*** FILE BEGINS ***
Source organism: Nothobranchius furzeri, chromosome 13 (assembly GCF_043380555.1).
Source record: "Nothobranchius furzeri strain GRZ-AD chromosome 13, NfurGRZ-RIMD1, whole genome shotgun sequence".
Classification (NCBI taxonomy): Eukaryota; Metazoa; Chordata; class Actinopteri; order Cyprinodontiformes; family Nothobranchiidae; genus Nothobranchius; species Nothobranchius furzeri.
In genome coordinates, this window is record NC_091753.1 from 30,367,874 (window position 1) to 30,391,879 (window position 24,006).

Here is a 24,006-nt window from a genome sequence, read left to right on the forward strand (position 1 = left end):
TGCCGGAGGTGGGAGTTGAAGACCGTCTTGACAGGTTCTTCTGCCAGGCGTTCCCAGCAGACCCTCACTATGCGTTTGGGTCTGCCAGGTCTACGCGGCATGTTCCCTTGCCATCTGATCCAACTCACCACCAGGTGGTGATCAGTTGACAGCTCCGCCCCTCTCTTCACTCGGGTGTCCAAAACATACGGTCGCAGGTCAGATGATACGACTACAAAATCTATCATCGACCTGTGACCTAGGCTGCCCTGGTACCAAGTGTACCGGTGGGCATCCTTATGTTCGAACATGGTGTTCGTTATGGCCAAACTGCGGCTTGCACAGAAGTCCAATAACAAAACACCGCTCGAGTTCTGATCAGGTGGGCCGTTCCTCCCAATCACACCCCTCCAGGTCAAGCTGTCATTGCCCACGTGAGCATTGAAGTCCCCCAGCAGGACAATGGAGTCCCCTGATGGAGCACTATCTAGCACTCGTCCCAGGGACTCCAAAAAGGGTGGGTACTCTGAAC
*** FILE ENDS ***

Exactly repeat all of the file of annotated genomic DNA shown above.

Source organism: Nothobranchius furzeri, chromosome 13 (assembly GCF_043380555.1).
Source record: "Nothobranchius furzeri strain GRZ-AD chromosome 13, NfurGRZ-RIMD1, whole genome shotgun sequence".
Classification (NCBI taxonomy): Eukaryota; Metazoa; Chordata; class Actinopteri; order Cyprinodontiformes; family Nothobranchiidae; genus Nothobranchius; species Nothobranchius furzeri.
In genome coordinates, this window is record NC_091753.1 from 30,367,874 (window position 1) to 30,391,879 (window position 24,006).

Here is a 24,006-nt window from a genome sequence, read left to right on the forward strand (position 1 = left end):
TGCCGGAGGTGGGAGTTGAAGACCGTCTTGACAGGTTCTTCTGCCAGGCGTTCCCAGCAGACCCTCACTATGCGTTTGGGTCTGCCAGGTCTACGCGGCATGTTCCCTTGCCATCTGATCCAACTCACCACCAGGTGGTGATCAGTTGACAGCTCCGCCCCTCTCTTCACTCGGGTGTCCAAAACATACGGTCGCAGGTCAGATGATACGACTACAAAATCTATCATCGACCTGTGACCTAGGCTGCCCTGGTACCAAGTGTACCGGTGGGCATCCTTATGTTCGAACATGGTGTTCGTTATGGCCAAACTGCGGCTTGCACAGAAGTCCAATAACAAAACACCGCTCGAGTTCTGATCAGGTGGGCCGTTCCTCCCAATCACACCCCTCCAGGTCAAGCTGTCATTGCCCACGTGAGCATTGAAGTCCCCCAGCAGGACAATGGAGTCCCCTGATGGAGCACTATCTAGCACTCGTCCCAGGGACTCCAAAAAGGGTGGGTACTCTGAAC